And that’s exactly where the similarities between the two end.

While Milwaukee’s nearly all-flat banking nature rewards those who find the setup early, and punishes those who don’t, Phoenix is going to be significantly faster and has a series of rises and falls that might make for a more interesting challenge.

Josef Newgarden, who took his first laps during a Chevrolet manufacturer test Monday at Phoenix aboard his No. 21 Ed Carpenter Racing Chevrolet, had high praise for the commitment level it takes to nail a lap at PIR.

“Phoenix, you don’t need as much courage to be flat,” Newgarden told NBC Sports in a phone interview on Wednesday. “It just seems more crazy. From a commitment standpoint, the commitment level is higher, for different reasons.

“From a speed and physicality standpoint, it seems more of a commitment than Milwaukee. That was interesting to me. You really had to be committed… it was almost hard to breathe. It’s a very tough lap.

“It’s easier to be flat than at Milwaukee, and you’re generally flat out, but it seems higher commitment.”

Newgarden, who won his first career IndyCar pole position and dominated at Milwaukee last year, has lamented the loss of the oldest continually operated track from the schedule.

“I loved Milwaukee. It was a very difficult track. It took a lot more courage at Milwaukee to figure out how to get flat, or to get flat,” he admitted.

Newgarden hadn’t been to Phoenix previously and comments leading in – that the track serves as sort of a roller-coaster featuring the track’s legendary, albeit changed, dogleg in the backstraight – were apt.

“The whole thing is flat all around. The dogleg, there’s actually kind of a bit of a hill,” he said.

“You exit out of (Turn) 2, you run up the banking out of 2, then you get high enough, then run down pretty far and it’s kind of a downhill run into the dogleg, then you climb back up before 3. You’re almost constantly going up and down.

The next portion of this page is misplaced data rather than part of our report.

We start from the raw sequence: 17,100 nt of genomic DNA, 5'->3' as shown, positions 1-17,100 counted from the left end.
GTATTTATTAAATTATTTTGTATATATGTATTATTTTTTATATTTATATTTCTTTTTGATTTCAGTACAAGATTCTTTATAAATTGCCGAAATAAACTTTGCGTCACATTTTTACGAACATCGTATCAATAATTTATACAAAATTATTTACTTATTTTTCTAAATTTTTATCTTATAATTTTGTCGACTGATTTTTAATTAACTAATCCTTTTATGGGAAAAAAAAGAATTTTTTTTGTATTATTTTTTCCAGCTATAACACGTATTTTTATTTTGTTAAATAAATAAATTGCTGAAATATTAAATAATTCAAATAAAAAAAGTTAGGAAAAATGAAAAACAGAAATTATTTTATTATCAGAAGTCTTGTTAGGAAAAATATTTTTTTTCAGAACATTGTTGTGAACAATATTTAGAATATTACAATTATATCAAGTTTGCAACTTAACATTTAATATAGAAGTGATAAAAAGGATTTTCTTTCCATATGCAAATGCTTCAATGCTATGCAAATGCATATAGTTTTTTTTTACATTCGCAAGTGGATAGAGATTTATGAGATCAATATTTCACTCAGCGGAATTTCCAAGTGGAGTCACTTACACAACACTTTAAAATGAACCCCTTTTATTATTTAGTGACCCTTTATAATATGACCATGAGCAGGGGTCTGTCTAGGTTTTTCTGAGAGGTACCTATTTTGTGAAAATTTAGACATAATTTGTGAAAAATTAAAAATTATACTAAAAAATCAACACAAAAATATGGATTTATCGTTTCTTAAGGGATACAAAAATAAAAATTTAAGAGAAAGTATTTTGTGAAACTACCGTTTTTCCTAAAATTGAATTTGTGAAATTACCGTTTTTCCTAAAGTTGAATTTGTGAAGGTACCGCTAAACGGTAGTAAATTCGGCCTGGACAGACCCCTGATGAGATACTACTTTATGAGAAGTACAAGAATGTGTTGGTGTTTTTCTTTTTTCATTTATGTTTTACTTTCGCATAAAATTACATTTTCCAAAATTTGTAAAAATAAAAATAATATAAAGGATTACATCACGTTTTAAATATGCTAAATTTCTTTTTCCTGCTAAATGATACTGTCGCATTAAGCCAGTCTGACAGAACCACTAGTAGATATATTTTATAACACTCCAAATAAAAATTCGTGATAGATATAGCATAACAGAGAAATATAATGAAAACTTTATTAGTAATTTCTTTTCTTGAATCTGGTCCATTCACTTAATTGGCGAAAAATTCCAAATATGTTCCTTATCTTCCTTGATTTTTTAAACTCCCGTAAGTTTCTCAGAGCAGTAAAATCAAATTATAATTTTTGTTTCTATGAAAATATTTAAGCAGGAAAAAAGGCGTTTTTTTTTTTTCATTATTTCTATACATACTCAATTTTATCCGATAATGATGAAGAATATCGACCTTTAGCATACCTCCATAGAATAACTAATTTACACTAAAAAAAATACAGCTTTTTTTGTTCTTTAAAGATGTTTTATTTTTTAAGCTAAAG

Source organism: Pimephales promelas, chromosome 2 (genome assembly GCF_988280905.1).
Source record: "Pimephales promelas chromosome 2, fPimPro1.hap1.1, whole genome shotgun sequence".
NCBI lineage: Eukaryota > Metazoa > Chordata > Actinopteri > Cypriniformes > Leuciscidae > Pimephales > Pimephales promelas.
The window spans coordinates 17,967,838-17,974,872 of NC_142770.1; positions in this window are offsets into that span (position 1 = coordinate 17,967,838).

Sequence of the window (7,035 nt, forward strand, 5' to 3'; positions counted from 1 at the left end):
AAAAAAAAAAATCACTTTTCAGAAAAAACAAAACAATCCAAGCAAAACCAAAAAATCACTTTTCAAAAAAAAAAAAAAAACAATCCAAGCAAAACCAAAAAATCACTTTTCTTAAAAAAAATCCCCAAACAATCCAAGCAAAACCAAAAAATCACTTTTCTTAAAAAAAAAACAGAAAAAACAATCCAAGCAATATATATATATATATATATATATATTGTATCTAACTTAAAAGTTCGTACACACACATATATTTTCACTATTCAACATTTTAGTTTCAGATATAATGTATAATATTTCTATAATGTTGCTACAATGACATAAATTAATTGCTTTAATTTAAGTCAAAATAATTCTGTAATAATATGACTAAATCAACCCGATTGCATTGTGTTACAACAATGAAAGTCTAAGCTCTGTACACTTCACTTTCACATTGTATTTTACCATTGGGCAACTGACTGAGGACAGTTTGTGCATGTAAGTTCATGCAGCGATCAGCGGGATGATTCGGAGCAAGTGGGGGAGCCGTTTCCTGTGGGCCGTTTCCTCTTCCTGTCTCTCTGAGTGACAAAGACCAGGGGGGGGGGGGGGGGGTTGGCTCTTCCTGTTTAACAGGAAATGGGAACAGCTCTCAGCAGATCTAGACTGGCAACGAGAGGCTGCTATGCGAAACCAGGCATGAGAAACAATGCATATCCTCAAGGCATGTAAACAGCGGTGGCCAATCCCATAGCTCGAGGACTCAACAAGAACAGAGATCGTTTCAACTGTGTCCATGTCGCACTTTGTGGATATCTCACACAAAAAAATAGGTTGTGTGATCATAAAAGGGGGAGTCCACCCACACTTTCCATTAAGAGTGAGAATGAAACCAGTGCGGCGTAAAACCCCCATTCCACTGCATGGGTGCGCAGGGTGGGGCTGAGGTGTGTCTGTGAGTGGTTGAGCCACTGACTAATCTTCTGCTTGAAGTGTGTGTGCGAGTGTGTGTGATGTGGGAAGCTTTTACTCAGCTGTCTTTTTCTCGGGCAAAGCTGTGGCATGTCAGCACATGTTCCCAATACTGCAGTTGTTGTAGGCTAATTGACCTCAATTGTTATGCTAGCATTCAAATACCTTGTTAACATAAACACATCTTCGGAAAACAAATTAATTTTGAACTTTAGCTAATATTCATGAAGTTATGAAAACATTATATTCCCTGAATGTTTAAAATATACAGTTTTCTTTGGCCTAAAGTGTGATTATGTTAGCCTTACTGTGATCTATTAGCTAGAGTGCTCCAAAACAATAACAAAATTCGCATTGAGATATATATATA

“I saw some NASCAR drivers describe it as a roller coaster, and that’s somewhat true. There’s a lot of elevation changes for an oval.”

How intense is the oval on the drivers, from a G-loading standpoint?

“Easy 4 to 5. I’d say 4.2 or 4.5 depending on downforce levels,” Newgarden said.

And that might be the most interesting thing to monitor for when IndyCar arrives at Phoenix, both for the Grand Prix-view open test February 26 and 27 and the race itself on April 2, is what downforce levels teams will opt to run to try to create better racing.

One of North America’s greatest open-wheel oval drivers, Rick Mears, has long been a proponent of less downforce.

Newgarden said less downforce will certainly create more separation and make the cars harder to drive, but it might not provide as close of racing.

“It’s hard to tell. I think if you want to see the cars racing and passing constantly, you’d need more downforce. If you trim it out and guys have to pedal them, it should separate the field better. I think more downforce would equal more racing around there. But it depends on what you want.

“Take Texas for example. Take the downforce away, it’s hard to drive, and there’s no passing. But it’s difficult on the drivers. There’s not as good racing. Add the downforce back, now everyone’s (sort of) packed up, but you’ll have amazing racing action. It really depends on what you want.”

Newgarden’s test was his first day in a car since he and team principal and teammate, Carpenter, tested at Texas Motor Speedway back in October.

A video from IndyCar featuring Newgarden, Simon Pagenaud and Juan Pablo Montoya from the Phoenix test is below.